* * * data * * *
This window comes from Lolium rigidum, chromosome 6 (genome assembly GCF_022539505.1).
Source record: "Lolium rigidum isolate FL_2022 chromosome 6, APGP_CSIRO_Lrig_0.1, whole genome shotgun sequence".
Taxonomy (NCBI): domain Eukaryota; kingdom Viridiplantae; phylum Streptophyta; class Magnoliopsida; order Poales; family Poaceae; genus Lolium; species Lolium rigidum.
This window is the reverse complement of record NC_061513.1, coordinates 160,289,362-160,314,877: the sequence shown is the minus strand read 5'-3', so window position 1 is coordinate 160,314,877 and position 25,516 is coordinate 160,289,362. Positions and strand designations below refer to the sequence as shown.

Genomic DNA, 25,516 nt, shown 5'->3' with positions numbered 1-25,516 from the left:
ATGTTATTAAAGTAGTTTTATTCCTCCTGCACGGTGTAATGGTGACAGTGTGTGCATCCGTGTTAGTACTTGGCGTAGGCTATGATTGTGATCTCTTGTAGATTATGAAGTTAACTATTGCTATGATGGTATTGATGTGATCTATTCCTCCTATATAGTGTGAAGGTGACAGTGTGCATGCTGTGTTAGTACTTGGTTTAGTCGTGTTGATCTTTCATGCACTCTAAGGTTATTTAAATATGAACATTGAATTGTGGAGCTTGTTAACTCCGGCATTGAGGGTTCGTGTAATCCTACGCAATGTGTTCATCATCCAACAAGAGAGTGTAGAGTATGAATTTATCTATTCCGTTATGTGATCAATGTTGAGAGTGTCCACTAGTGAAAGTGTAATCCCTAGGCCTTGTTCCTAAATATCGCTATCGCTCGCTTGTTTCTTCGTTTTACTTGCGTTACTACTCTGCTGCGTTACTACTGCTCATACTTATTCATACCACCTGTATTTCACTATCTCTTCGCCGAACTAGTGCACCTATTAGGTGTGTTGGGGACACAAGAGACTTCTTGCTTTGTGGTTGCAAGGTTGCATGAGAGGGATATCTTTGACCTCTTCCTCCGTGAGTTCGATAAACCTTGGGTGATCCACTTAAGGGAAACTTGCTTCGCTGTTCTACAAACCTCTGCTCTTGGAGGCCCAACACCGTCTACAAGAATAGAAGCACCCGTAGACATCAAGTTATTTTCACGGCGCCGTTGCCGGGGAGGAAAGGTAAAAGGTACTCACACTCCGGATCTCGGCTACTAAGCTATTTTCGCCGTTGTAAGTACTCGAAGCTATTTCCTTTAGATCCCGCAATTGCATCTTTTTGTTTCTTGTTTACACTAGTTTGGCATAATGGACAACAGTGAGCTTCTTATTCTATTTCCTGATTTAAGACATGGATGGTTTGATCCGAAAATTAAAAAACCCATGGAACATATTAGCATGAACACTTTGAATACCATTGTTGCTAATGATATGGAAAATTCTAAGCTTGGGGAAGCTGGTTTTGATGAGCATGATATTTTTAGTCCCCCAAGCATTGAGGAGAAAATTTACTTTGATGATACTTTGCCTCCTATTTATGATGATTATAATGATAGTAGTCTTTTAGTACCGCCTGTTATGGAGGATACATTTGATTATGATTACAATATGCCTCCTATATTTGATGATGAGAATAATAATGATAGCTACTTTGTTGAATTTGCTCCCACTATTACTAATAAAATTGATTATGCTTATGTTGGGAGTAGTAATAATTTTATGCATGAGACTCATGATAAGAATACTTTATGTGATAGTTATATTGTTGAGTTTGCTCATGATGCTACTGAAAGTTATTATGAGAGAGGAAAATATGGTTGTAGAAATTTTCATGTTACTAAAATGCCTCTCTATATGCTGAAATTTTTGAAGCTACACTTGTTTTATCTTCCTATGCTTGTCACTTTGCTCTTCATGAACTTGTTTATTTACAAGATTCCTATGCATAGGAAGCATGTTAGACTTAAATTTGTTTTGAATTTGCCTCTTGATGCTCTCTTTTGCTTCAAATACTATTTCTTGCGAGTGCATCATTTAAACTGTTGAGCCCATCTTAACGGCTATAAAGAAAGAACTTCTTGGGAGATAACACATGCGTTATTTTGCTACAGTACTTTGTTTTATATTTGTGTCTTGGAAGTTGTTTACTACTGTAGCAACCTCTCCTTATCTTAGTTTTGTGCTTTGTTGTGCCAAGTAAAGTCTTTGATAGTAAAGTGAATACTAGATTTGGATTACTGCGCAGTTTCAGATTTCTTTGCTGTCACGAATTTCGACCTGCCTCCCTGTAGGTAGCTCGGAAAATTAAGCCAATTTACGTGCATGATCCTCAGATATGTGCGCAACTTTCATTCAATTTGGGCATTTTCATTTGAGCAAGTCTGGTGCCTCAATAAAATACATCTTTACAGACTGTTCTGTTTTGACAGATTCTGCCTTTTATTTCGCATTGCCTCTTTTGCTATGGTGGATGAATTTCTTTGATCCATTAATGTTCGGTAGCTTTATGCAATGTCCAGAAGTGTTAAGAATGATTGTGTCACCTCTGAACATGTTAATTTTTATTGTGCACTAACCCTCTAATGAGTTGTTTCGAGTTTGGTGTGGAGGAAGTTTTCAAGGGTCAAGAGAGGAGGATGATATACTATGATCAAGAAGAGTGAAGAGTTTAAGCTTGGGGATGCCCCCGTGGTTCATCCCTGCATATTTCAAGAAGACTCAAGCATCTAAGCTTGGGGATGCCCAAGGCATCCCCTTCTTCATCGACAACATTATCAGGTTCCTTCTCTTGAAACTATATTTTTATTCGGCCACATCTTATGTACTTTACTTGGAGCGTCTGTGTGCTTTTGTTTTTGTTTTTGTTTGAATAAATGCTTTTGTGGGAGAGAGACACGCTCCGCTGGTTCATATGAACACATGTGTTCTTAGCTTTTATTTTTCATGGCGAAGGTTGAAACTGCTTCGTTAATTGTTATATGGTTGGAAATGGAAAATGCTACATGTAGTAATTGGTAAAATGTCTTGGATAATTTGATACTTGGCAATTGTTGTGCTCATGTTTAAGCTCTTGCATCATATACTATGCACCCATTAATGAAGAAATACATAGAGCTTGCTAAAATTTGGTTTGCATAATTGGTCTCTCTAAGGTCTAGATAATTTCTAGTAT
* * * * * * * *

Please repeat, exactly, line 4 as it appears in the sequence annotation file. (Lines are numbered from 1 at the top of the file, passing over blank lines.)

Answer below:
This window is the reverse complement of record NC_061513.1, coordinates 160,289,362-160,314,877: the sequence shown is the minus strand read 5'-3', so window position 1 is coordinate 160,314,877 and position 25,516 is coordinate 160,289,362. Positions and strand designations below refer to the sequence as shown.